Even K-Lo can’t stand Bush

Among the NRO-cons who are outraged at President Bush for his refusal to take seriously his duty to protect the U.S. from invasion—and even more for his cheap demonizing of those who expect him to take that duty seriously—is NRO editor Kathryn Jean Lopez. In a May 31 article her upset with Busheron comes through loud and clear:

On the day a deal between Senate leaders and the White House was announced, President Bush said that the bill will be without “animosity.” He aimed that at this Lopez—a critic. Supposedly, the attitude goes, if you’re not with Jorge Arbusto, you’re filled with anti-Hispanic, anti-immigrant “animosity.” Earlier this week he dismissed all those who use the word “amnesty” in reference to the bill. “If you want to scare the American people, what you say is the bill’s an amnesty bill. That’s empty political rhetoric trying to frighten our citizens.”

As shocking as Bush’s demogaguery may be, there is no reason to be surprised at it. As I have pointed out over and over, Bush’s position on immigration has been consistent from the start. In an August 2000 speech candidate Bush laid out his view of the matter with unmistakeable clarity: that there are the good people, who “welcome” the transformation of America into a culturally Hispanic country, and there are the bad people, who “resent” it. That which leads to the displacement of America’s Anglo-European culture is good. That which that stands in the way of such displacement is evil. Open borders is good. Opposition to open borders is evil. Everything Bush has said on the immigration issue since that speech has been simply a repetition or elaboration of these basic leftist motifs. If the NRO-cons could understand this, they would see that Bush is not just someone who has let them down or betrayed them; they would see that he is and always has been a committed enemy of this country as a distinctive historical entity.

Here’s an excerpt from my article that quotes and discusses Bush’s seminal August 2000 speech:

On the matter of national identity, W. delivered in Miami on Aug. 25 a major address on U.S.-Latin American relations, in which he unveiled a startling—at least for a Republican—view of America. We should pay close attention to his words:

We are now one of the largest Spanish-speaking nations in the world. We’re a major source of Latin music, journalism and culture.

Just go to Miami, or San Antonio, Los Angeles, Chicago or West New York, New Jersey … and close your eyes and listen. You could just as easily be in Santo Domingo or Santiago, or San Miguel de Allende.

For years our nation has debated this change—some have praised it and others have resented it. By nominating me, my party has made a choice to welcome the new America.

Let us be clear that W. is not (as Republican politicians including Reagan have done for decades) celebrating immigrants from diverse backgrounds on the assumption that they are becoming part of our culture and way of life. On the contrary, he is applauding the expansion and the increasingly dominant role of the Hispanic culture and the Spanish language in this country. He is explicitly welcoming the very things that are making America less and less like its historical self and more and more like Latin America.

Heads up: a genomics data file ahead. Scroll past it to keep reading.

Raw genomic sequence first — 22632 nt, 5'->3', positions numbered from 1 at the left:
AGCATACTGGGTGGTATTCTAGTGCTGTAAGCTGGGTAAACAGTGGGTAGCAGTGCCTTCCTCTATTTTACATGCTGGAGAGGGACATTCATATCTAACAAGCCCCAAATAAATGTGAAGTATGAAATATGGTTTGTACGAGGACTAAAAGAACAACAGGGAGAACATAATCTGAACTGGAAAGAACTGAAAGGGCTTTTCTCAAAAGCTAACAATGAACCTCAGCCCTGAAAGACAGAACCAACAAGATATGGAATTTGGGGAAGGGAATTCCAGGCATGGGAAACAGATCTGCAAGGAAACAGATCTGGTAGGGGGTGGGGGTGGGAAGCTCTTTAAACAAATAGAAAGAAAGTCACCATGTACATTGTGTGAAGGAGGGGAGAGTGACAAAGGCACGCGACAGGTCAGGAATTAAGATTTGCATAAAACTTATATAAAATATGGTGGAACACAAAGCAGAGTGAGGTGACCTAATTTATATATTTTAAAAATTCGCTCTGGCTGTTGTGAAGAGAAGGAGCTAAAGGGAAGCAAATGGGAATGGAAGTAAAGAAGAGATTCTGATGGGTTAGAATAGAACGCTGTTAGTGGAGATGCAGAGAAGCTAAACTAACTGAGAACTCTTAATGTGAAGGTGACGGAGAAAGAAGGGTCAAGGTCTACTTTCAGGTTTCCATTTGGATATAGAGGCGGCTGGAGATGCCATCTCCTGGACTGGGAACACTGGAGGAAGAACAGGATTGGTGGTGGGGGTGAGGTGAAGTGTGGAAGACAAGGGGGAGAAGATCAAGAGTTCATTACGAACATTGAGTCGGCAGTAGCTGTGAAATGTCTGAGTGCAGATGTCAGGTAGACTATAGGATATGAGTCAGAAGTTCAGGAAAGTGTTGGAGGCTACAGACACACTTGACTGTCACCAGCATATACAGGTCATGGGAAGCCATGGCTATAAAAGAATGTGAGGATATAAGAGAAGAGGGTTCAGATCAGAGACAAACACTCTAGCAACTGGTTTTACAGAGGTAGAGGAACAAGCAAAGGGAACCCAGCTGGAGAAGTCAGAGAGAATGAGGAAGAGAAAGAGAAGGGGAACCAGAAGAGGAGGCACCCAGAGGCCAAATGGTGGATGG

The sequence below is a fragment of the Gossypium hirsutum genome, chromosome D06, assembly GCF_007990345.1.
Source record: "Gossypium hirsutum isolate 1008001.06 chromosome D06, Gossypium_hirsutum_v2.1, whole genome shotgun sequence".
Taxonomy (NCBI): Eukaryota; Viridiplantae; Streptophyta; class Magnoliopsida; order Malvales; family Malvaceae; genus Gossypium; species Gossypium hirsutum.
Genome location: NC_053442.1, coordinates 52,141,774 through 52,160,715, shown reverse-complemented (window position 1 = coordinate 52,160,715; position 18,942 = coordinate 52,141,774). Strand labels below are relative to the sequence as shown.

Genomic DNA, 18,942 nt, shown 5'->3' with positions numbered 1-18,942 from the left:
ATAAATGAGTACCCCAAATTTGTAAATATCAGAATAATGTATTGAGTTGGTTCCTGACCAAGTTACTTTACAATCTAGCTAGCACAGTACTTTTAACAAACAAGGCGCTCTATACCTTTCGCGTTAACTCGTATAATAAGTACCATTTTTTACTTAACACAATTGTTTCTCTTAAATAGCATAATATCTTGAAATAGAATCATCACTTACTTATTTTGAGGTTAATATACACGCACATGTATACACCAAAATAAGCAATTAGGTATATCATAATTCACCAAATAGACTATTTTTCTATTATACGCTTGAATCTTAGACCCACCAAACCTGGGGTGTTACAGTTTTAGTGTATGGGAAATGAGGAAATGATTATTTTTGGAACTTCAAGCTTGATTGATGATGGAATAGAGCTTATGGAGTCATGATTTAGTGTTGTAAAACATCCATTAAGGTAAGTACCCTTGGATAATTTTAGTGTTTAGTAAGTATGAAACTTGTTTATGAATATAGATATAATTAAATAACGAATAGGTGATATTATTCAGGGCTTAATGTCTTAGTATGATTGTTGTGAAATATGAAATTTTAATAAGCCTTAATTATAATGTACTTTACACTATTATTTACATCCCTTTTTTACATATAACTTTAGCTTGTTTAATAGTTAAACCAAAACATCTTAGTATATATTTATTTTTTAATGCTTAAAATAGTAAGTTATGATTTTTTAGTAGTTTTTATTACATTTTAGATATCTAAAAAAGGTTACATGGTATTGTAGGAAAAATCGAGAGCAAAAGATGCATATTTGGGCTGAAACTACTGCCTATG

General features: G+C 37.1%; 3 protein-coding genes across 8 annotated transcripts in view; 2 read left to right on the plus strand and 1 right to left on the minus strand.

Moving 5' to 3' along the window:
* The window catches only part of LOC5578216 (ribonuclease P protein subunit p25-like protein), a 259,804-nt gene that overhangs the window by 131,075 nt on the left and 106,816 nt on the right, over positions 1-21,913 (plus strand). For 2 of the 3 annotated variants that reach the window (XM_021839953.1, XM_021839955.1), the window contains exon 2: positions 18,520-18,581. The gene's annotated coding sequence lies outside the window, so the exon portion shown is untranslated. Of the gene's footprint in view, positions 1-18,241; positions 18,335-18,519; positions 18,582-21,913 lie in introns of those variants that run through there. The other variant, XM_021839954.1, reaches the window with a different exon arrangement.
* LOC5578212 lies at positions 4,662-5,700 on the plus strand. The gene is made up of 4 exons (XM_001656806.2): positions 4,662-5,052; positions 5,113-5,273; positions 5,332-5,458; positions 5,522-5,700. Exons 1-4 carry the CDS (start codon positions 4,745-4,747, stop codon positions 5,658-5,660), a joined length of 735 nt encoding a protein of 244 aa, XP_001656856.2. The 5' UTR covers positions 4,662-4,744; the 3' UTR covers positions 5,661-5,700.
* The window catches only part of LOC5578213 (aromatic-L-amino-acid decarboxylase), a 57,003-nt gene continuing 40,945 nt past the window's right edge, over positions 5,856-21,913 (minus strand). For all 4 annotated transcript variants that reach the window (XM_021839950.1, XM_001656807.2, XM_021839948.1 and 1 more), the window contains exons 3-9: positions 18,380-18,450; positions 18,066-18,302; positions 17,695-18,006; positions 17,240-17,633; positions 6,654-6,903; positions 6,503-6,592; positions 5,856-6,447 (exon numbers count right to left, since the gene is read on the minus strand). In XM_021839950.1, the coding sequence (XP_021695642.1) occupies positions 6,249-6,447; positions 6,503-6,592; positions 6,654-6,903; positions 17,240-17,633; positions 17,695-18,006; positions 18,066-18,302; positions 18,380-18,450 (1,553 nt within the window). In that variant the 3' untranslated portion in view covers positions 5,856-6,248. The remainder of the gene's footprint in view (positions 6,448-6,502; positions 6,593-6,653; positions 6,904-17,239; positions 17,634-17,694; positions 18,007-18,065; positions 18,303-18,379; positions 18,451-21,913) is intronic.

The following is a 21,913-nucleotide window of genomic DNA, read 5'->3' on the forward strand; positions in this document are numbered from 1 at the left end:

To repeat, this is not the usual establishment conservative line of “immigration with assimilation.” This is multiculturalism, the view of America as a collection of unassimilated yet “equal” cultures in which our former national culture will be progressively downgraded and marginalized.

Also surprising is W.’s claim that Republicans have “made a choice to welcome the new America.” Did Republicans realize that by nominating W. they were not only committing themselves to a pro-multicultural candidate, but shutting down all debate on the issue?

(“My Bush epiphany,” WorldNetDaily, September 20, 2000.)

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Roger writes:

Yesterday I heard a professor from Hofstra University on the radio who said that what we most had to consider with this immigration bill is what is best for “humanity.” He then said that since we’re “a nation of immigrants” letting in all these immigrants will make us more of what we really are.

This is what passes for the intelligentsia in today’s world.

LA replies:

> He then said that since we’re “a nation of immigrants” letting in all these immigrants will make us more of what we really are.

But what he said is entirely correct and logical. He is doing something that I, as a critic of liberalism, am always doing: making the implicit reasoning of liberalism explicit, which is something liberals almost never do. So I’m impressed by him. If more liberals did this, we would be in much better shape because the real end of liberalism would be plainly seen by everyone instead of having to be teased out by our side.

Roger writes:

President Bush’s main political characteristic is now clearly more than hostility towards his own base. He obviously feels contempt for anyone who opposes this immigration bill which means that he feels contempt for the majority of the American people. And what this really means is that this president of the United States feels contempt for anyone who truly cares about the United States.

While he poses as the champion of democracy he shows utter contempt for the will of the people in this democracy. Apparently he believes that democracy is good for Moslems but not for Americans.

Posted by Lawrence Auster at May 31, 2007 09:34 PM | Send

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